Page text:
autism

Working with Autism


Here you will learn about different methods used to help with autism. These methods are not to "cure" autism, but to help learn society's rules. I don't think I would ever want to find a cure for autism, I wouldn't be me if I didn't have autism. I do get upset bout having autism sometimes, but then I realize it makes me become a stronger person.

I will start off with the newest method to working with autism.

RDI = Relationship Development Intervention. To understand how RDI works, you first need to understand the differences of autism. What areas of developmental are affected and what areas are not affected by autism.


Developmental not affected by autism-

1. Emotional- recognizing and labeling emotions in faces

2. Social- following procedures and using scripts

3. Communication- using imperative, or demand-based, language to get what he wants

4. Memory- remembering facts of procedures

5. Cognitive- thinking in absolutes, rule-based thinking


Developmental affected by autism-

1. Emotional- referencing, or reading, faces voluntarily to make an emotional connection

2. Social- regulating, or adjusting his actions in response to what he reads in his companions face

3. Communication- using declarative, or experience sharing, language with no intended answer in  mind

4. Memory- remembering events by how they affected him personally, emotionally

5. Cognitive- thinking in context, relative thinking in various situation (ex. how loud is loud enough ?)

RDI focuses on the main areas that are affected by autism. 

Example of RDI ( dad holds a futbol and asks, is this big or small, adam answers "medium", dad says yes it could be that, then bring another ball into play, then asks so the futbol is what compared to this ball, adam says "well it would be big compared to that ball cause that one is smaller than the futbol", then dad asks how would this futbol be small, adam says " it would be small compared to us...or even to saturn, cause saturn's a planet and is pretty obvious that it's much bigger than the futbol" )

By doing that objective I've been able to realize that you can't say what's big or small without comparison.


Another one is pretend play. Pretend play is difficult for me especially when i'm with other's. I can't understand what the point of it is. Ex. my friends were pretending to play a game with a bad guy and a judge and security guards. I was to be a security guard. I noticed that my other friend was pretending really well of what a security guard would be like with a bad guy. We had water guns and stuff. The bad guy would try to escape and my friend would say common we have to get him, we can't let him escape. So she would chase him. It was hard for me because in my mind all I could think was...well he can't escape and he isn't a bad guy, he's one of our friends, and he's not going to leave us ? I could see it was pretend play, but I couldn't understand it and doing the motions of pretend play was hard for me.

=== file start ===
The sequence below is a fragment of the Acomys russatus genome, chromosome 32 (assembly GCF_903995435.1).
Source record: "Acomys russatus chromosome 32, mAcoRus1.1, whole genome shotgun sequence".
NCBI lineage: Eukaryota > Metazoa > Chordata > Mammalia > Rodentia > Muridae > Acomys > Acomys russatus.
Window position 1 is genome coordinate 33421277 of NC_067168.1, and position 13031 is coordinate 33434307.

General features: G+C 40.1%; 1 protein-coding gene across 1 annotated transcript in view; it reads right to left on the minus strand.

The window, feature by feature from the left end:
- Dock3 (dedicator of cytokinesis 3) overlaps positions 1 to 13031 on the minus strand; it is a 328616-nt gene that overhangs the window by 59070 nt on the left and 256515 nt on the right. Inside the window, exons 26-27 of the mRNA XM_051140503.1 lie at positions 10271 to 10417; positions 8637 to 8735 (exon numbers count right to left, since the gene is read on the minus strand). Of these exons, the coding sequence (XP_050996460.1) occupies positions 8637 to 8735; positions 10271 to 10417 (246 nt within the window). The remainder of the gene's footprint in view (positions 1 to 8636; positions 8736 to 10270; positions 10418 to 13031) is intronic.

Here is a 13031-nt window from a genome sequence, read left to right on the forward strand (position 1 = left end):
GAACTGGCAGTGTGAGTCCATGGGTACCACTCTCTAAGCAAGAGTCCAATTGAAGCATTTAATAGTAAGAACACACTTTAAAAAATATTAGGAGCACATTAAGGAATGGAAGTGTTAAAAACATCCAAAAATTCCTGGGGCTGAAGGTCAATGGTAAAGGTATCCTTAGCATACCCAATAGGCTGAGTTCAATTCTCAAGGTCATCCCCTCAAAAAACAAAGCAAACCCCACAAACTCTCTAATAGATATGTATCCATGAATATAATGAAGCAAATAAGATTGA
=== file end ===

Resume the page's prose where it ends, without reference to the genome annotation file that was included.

With me and my autism, it needs to be real for us to be able to understand what's going on. If it's pretend I can't understand what the point of it is, and it gets confusing for me. Sometimes with some games that involve pretend play in it can be confusing for me, and I may back away cause I can't understand what the point is, or I just may be quite and not do much. It's not because I don't want to play, I would like to play, but it's just hard for me.
 

ABA = Applied Behavioural Intervention 

ABA is probably the most common type of method used with autism.ABA does not attempt to reverse a medical condition but has been created instead to change unwanted behaviours into wanted behaviours. ABA also teaches social and life skills, and encourages language. It builds on small skills, creating bigger skills, and teaching motivation for learning. 

ABA teaching method consists of presenting a simple instruction and waiting briefly for a response, then modelling or physically directing to the correct response, and repeating until the correct response is learned. 

A game i've played with my dad was "can you do this". He would says do this and clap his hands two times, and would wait a couple seconds to see if I would, if I didn't he would take my hands and we would clap together two times and then gave positive feedback. We would do this a few times until I've learned to get him to do what I was doing, adam says "dad can you do this" and then I would clap two times.

There's many different things you can do with that game. Another one we had was, there would be a puzzle or some rocks and I would have to follow his eyes to see wich rock or puzzle my dad was wanting. This is a much harder game as I had to do eye contact...I'm not a big fan of eye contact. This game is to help me learn to give at least some eye contact when talking to somebody. 

He would also do that game with nodding yes or no to wich puzzle or rock he wanted me to give him. That's also a bit hard for me, cause I can't always tell what the nods mean. My dad would explain that up and down means yes, and side to side means no, but for me I can't seem to capture that in my mind to remember it. I can't see the picture of it for some reason.

ABA rewards can be, either food, a favourite game to play, pretty much whatever is something special to do for a reward. 

DIR= Developmental Individual-Differnce Relationship-Based model (DIR Floor time)

WIth DIR the companion's role is to follow what autism leads and help develop social interaction and communication skills.

EX. Adam would be spinning in circles and jumping, during DIR dad would do the same action as I was, spinning in circles and jumping. DIR is more autism directed than some teaching methods.It's goal is to increase back and forth interaction and communication between people.